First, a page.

In 2013, the Syrian regime used chemical weapons on a large scale in a suburb of Damascus, killing over 1,000 civilians. This crossed the "red line" that President Barack Obama set, but unfortunately the threat was empty, which seemed to encourage Assad to kill more people using chemical and conventional weaponry.
Now this strike by the Trump administration seems to be a step in the right direction. First, it sends a message to Assad and the Russians that the Americans are not out of the equation. It tells Assad that there will be consequences to what he does. In my opinion, this strike must be followed by more actions to destroy Assad's capability to kill Syrians. I believe the United States can and should do more, militarily and diplomatically, without an invasion or putting troops on the ground. I also believe that once Assad is removed, terrorist groups like ISIS will vanish in short time.
Saleh Mubarak, Tampa
Unjustified and reckless
There are several reasons why I feel these strikes were unjustified and reckless. First, I don't believe Bashar Assad has chemical weapons, as his stocks were removed, overseen by the Organization for the Prohibition of Chemical Weapons, a U.N. unit.
Second, President Donald Trump said a few days ago that Assad could stay in power.
Third, it would be extremely foolish for Assad to use chemical weapons and risk the world's condemnation at this point in the Syrian civil war.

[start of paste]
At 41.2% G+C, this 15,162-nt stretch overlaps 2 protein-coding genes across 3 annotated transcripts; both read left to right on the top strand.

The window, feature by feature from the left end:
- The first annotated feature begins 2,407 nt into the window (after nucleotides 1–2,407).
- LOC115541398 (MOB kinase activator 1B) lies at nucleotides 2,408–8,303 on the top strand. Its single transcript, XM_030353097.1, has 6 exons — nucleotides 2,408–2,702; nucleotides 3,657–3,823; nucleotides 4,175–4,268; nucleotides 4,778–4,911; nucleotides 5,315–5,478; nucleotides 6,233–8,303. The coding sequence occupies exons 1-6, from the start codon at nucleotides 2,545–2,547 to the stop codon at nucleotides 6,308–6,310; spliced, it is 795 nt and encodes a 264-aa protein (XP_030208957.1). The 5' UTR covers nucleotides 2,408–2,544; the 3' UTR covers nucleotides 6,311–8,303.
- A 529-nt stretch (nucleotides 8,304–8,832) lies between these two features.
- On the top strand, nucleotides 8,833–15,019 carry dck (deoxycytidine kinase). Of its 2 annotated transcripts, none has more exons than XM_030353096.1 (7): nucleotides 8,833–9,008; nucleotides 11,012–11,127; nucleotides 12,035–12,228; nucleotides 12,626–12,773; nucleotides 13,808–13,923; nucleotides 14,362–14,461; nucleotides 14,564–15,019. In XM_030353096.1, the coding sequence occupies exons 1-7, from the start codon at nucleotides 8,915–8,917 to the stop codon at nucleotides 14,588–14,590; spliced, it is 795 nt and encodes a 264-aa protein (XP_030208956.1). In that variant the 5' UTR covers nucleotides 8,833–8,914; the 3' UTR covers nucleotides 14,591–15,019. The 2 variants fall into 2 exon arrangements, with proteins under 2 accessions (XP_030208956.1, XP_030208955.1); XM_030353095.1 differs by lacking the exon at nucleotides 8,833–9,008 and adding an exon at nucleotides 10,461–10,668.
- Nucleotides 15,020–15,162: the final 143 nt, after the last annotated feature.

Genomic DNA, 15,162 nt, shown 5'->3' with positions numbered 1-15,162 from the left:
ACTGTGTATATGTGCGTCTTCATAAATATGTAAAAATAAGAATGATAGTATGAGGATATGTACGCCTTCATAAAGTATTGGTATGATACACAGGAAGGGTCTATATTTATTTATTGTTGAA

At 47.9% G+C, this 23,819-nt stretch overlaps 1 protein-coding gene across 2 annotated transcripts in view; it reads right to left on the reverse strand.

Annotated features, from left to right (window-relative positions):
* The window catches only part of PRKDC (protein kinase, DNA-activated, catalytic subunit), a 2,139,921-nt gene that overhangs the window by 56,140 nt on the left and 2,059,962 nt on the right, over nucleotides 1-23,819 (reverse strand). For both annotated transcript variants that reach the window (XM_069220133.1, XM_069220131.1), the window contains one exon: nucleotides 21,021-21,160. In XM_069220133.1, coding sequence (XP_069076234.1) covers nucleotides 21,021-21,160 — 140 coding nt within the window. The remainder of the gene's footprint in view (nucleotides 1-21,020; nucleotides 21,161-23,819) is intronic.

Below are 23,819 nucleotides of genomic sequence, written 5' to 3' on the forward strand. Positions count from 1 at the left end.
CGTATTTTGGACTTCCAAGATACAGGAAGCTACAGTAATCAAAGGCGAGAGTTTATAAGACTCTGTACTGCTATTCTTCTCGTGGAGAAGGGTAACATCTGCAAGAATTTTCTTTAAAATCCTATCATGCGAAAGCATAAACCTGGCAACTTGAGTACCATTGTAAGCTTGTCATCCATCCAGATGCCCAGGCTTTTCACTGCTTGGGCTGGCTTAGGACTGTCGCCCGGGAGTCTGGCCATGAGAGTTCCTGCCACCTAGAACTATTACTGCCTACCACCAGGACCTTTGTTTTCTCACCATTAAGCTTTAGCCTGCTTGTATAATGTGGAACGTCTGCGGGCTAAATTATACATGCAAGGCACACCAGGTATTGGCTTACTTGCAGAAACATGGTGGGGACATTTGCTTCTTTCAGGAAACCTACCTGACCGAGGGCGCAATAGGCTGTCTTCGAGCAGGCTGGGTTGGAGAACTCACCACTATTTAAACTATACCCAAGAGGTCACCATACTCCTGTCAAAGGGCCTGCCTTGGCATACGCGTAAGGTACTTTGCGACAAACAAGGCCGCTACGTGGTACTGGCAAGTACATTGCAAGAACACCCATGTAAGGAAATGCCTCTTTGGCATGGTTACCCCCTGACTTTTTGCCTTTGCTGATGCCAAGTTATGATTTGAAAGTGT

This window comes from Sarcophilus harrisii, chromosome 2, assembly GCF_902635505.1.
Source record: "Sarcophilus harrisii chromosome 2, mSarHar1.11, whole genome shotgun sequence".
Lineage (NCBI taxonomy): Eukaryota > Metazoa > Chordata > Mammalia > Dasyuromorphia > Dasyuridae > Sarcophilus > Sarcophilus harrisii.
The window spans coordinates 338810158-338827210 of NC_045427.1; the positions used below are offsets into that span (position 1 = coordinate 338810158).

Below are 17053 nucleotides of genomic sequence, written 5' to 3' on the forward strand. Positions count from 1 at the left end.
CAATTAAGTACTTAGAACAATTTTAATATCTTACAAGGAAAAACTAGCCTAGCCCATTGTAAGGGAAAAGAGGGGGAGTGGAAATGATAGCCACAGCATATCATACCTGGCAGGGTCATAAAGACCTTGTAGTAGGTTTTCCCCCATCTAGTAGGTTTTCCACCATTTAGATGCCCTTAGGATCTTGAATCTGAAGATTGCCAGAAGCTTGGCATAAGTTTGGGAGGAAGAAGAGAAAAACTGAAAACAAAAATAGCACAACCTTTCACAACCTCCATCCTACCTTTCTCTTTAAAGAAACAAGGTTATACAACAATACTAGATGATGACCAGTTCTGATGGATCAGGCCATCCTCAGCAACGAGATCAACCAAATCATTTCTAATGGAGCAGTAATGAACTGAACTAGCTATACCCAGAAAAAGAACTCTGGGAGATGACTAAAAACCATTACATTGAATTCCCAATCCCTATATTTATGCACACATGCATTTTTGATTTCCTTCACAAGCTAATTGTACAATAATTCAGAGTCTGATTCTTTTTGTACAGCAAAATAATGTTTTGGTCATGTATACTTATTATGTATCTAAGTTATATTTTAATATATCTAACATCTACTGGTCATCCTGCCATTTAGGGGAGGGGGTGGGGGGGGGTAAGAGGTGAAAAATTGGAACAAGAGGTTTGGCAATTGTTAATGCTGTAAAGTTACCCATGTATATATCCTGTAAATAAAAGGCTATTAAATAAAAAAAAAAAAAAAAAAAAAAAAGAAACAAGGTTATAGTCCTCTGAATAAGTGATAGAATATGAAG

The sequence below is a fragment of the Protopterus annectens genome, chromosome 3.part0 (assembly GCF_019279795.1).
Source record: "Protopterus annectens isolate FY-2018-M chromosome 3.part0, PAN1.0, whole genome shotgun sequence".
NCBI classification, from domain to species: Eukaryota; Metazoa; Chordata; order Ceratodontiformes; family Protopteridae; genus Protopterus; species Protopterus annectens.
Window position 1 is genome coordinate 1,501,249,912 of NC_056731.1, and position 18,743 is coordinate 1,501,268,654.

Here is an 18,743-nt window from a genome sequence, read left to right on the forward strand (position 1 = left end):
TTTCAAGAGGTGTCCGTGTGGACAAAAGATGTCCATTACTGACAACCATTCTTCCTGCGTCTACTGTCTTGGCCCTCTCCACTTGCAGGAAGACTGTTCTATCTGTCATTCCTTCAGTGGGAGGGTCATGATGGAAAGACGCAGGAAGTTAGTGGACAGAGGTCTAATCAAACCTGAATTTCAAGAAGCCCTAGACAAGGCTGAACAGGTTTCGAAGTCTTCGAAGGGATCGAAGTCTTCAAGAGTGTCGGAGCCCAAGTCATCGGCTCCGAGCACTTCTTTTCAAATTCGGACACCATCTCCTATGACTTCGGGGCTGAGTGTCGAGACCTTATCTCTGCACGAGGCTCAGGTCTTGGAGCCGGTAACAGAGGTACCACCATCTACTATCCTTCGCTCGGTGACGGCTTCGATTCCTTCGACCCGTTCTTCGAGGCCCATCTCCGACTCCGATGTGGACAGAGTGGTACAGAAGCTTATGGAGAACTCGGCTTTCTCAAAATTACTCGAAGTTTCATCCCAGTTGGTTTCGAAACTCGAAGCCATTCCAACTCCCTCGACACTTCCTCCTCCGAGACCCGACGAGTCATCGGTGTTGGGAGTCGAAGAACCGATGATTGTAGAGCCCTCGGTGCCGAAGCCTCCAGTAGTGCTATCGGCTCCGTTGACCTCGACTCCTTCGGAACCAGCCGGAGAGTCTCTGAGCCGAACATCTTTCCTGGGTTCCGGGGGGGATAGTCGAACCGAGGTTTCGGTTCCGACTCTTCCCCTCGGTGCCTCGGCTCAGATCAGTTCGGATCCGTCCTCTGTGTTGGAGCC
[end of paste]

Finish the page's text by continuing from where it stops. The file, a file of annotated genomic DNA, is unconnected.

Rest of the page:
Fourth, the United States, Israel and Turkey are uninvited by Syria and have no legal justification for military intervention in that country.
Fifth, Russia has been invited into Syria, and their presence could result in a military confrontation with the United States, which could lead to world war.
Sixth, because the U.S. government has used false flags, e.g. Saddam Hussein's weapons of mass destruction, and others, I distrust the validity of the justification for the cruise missile strike.
Christopher Dowling, Largo
To get big things done, let's meet in the middle | April 5, commentary
Put people, not party, first
The leaders of the Democrats in general want the government to provide a "cradle to grave" way of life for Americans. Republicans tend to prefer a lot smaller government. Regardless of your political views, the TV show 60 Minutes showed what one private citizen can do.
A man from Memphis was hired by an anonymous donor to teach chess to some elementary school children in a very poor area of Mississippi. Not only did these young men and women learn chess, they entered contests and were ranked in the top 10 for their age group. Side bonuses were that their grades improved and they developed a lot of self-esteem and pride.
This is just one example. Just think what the richest in the country could do if each of the multi-millionaires and billionaires took a greater role in education, providing better living conditions as well as opening and supporting health clinics.
Let's put aside the political fighting and the party of "no" (which is now the Democrats) and put America and its citizens first.
Tom Craig, Riverview